Diagnostic considerations in cases of suspected chickenpox include viral exanthems, pityriasis lichenoides et varioliformis acuta, disseminated herpes simplex virus infection, atypical herpes zoster, rickettsial disease, and neonatal syphilis.

All of the differential diagnoses listed are active considerations, with the exception of smallpox, which would be a concern in the event of biologic warfare.

Differential Diagnoses

 

Workup

Approach Considerations

The workup for chickenpox includes a Tzanck smear, vesicular fluid culture, serologic testing, chest radiography, and histologic examination.

Tzanck Smear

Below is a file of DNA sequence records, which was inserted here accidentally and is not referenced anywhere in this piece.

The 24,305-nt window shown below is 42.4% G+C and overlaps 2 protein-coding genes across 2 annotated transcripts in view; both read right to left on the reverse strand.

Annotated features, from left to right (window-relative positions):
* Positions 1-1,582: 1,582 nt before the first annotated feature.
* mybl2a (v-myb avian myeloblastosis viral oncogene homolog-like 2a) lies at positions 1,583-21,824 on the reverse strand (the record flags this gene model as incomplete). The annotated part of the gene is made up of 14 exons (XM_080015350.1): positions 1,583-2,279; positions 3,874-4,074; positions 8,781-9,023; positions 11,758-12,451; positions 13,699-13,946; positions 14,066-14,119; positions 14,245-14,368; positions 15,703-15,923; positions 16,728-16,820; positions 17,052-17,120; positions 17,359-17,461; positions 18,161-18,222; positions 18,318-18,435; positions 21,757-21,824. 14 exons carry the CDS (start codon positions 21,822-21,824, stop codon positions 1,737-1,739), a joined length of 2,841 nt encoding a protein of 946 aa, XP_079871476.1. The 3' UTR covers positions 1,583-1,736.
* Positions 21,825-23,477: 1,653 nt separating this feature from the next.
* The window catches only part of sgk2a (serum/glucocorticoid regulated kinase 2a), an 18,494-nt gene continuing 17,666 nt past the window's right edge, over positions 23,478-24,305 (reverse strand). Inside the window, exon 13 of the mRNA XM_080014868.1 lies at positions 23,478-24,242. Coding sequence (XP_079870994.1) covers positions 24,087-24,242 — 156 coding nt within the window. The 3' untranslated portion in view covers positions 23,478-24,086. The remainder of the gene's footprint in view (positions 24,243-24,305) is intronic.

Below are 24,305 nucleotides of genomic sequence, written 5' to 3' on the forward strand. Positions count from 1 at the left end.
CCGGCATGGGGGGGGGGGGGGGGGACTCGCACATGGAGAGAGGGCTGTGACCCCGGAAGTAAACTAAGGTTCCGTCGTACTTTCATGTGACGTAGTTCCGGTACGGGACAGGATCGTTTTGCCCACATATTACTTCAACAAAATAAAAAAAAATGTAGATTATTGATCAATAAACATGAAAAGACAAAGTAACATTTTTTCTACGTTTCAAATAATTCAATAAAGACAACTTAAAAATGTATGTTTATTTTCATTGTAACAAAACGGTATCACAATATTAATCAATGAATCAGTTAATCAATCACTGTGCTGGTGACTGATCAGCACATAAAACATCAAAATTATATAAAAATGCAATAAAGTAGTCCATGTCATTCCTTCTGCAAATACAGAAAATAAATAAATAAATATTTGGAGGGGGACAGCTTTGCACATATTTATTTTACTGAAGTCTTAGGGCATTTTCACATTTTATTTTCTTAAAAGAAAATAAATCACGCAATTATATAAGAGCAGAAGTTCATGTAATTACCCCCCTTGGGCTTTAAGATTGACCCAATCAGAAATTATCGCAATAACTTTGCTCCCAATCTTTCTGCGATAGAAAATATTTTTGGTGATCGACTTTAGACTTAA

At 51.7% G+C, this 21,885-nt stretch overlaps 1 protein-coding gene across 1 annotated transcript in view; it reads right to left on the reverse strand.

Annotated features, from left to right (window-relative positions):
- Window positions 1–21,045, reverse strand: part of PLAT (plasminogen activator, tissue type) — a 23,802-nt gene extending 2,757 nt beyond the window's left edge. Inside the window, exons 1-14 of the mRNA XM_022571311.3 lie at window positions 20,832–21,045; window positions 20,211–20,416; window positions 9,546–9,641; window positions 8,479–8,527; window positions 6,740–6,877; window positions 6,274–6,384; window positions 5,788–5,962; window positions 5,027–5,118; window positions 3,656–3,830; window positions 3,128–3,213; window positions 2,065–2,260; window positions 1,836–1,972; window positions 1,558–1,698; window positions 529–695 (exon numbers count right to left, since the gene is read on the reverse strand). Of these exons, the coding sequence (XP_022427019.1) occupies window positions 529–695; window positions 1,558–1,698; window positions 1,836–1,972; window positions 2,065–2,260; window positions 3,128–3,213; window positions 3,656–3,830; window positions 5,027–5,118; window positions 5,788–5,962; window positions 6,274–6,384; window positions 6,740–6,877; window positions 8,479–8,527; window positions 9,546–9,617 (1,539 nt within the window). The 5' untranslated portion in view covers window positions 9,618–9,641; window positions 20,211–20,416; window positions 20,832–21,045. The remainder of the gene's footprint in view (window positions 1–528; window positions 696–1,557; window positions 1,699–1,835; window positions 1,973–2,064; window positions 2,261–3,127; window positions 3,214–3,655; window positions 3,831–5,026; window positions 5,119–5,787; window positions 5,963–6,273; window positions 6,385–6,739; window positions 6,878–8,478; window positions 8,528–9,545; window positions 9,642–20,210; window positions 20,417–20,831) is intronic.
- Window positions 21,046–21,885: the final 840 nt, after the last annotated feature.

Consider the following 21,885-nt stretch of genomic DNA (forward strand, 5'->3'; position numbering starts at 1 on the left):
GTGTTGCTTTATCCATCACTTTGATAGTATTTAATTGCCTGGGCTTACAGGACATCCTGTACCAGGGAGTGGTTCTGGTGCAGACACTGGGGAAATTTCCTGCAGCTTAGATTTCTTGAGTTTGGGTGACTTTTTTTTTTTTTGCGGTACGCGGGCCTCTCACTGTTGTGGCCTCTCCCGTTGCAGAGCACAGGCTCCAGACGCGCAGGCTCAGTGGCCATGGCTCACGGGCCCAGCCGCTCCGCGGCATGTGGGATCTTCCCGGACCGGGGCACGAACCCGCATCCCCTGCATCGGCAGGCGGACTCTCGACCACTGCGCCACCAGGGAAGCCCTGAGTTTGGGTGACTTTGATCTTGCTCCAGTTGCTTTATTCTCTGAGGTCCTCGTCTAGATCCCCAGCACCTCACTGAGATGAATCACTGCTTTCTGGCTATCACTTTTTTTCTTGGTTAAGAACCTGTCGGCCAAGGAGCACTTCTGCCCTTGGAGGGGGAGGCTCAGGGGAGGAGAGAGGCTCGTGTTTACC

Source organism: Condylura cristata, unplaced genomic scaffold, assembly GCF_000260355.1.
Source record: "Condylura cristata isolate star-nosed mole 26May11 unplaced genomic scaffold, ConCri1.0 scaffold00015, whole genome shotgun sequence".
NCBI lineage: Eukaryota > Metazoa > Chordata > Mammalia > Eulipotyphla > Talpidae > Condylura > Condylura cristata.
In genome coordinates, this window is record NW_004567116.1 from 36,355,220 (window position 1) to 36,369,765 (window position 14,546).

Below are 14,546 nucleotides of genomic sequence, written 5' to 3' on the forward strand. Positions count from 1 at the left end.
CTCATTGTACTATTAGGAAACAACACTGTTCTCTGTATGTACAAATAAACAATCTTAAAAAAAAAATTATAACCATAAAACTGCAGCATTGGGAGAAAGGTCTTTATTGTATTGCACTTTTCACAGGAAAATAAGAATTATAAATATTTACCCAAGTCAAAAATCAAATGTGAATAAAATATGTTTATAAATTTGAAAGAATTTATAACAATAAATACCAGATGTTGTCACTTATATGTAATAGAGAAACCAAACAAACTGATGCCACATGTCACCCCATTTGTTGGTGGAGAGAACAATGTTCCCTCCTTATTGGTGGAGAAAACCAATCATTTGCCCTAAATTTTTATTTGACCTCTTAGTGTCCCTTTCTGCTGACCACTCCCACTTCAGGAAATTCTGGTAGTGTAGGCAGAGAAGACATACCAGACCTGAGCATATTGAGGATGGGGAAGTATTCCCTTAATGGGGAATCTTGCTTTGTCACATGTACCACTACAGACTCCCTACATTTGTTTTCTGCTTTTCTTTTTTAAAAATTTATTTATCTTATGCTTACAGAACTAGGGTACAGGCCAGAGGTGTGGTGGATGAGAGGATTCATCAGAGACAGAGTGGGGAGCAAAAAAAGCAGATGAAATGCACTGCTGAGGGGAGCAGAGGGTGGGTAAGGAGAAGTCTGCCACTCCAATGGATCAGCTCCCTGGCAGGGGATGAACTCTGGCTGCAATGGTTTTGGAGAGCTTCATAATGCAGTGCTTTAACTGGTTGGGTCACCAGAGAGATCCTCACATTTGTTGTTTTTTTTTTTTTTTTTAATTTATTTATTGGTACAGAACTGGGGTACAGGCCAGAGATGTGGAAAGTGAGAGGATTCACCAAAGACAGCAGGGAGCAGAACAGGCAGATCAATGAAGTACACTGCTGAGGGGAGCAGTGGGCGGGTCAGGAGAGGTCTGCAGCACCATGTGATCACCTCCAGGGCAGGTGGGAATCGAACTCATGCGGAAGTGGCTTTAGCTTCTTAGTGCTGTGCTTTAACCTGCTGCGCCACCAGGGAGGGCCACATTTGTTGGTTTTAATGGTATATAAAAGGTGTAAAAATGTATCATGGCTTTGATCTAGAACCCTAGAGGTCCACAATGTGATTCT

A Tzanck smear of vesicular fluid, which can be prepared in an office setting, demonstrates multinucleated giant cells and epithelial cells with eosinophilic intranuclear inclusion bodies.[15]

Culture

Isolation of the varicella-zoster virus (VZV) through culture of vesicular fluid provides a definitive diagnosis; however, culturing for VZV is technically difficult, and cultures are positive less than 40% of the time. Direct immunofluorescence study offers excellent sensitivity and is more rapid than tissue culture. Polymerase chain reaction-based techniques are highly sensitive in identifying VZV, but they are not readily available.[16]

Serology

Serologic evidence of immunity (native immunoglobulin G formation) to VZV can be achieved through a number of different assays, including the following:

  • Enzyme immunoassay

  • Indirect fluorescent antibody

  • Complement fixation

  • Fluorescent antibody to membrane assay

  • Latex agglutination test